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The Biology of Coral Reefs$
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Charles Sheppard, Simon Davy, Graham Pilling, and Nicholas Graham

Print publication date: 2017

Print ISBN-13: 9780198787341

Published to Oxford Scholarship Online: January 2018

DOI: 10.1093/oso/9780198787341.001.0001

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Consequences to reefs of changing environmental stress

Consequences to reefs of changing environmental stress

Chapter:
(p.266) 9 Consequences to reefs of changing environmental stress
Source:
The Biology of Coral Reefs
Author(s):

Charles R. C. Sheppard

Simon K. Davy

Graham M. Pilling

Nicholas A. J. Graham

Publisher:
Oxford University Press
DOI:10.1093/oso/9780198787341.003.0009

A stable state in a healthy reef is a dynamic equilibrium which is maintained by interactions between different trophic groups and by a balance between growth and erosion, which is caused by weather and eroding species. If the stable, coral-dominated state is perturbed beyond a critical point, the system undergoes a phase shift and switches to an alternative state, perhaps one dominated by macroalgae; this alternative state itself is then relatively stable. A hysteresis effect means that removal of the stresses that caused the switch in the first place may not be sufficient to reverse the condition back to that of a healthy reef. Changes to structural species, particularly the main architectural species, are particularly difficult to reverse, as are changes which encourage bioeroding species. Trophic balances are lost and results include loss of productivity and a loss of wave-breaking effects, which in turn causes shoreline erosion and further loss of productivity.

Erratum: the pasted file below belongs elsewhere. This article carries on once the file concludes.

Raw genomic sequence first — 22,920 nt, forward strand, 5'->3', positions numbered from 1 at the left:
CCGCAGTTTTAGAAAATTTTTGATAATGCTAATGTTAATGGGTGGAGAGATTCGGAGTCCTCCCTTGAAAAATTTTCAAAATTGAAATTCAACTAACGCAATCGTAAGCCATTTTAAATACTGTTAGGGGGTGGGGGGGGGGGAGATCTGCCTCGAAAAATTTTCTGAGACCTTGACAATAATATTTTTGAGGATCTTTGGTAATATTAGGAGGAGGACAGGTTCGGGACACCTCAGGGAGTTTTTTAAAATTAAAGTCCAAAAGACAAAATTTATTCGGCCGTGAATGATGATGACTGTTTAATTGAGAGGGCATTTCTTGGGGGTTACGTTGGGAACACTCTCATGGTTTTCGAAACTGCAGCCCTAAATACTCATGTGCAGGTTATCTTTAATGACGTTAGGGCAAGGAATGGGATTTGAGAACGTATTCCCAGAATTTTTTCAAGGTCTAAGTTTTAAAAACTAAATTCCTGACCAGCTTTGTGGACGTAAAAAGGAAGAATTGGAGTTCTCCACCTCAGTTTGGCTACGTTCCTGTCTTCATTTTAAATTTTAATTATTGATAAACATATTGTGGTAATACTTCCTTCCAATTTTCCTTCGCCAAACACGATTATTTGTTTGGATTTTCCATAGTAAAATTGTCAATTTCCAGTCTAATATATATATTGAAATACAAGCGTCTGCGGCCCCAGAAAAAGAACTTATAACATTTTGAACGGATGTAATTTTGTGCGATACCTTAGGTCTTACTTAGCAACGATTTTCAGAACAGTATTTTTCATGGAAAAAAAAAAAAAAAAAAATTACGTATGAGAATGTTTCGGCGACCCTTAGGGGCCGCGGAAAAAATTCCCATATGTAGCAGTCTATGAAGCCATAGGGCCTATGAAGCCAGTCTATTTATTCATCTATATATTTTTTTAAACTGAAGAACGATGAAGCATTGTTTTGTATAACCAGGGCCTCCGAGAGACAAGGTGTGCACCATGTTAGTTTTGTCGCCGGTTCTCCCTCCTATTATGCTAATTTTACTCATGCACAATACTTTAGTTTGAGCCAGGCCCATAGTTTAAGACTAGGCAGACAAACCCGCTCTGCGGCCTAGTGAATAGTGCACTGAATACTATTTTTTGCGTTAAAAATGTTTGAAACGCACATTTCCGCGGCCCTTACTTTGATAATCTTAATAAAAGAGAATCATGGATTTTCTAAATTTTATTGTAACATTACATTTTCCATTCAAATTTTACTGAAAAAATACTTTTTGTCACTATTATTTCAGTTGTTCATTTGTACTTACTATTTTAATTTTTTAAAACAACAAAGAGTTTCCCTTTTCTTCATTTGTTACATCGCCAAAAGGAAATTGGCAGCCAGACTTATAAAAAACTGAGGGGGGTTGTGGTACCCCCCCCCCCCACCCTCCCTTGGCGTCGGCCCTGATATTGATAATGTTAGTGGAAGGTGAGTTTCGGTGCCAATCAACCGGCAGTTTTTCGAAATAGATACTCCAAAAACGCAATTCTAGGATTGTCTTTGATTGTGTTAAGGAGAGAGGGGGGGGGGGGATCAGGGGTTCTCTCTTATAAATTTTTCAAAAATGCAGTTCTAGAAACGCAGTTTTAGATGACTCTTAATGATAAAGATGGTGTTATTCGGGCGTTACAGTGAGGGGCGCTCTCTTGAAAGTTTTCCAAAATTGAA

Keywords:   stable state, phase shift, hysteresis effect, structural species, architectural species, bioeroding species, trophic balance

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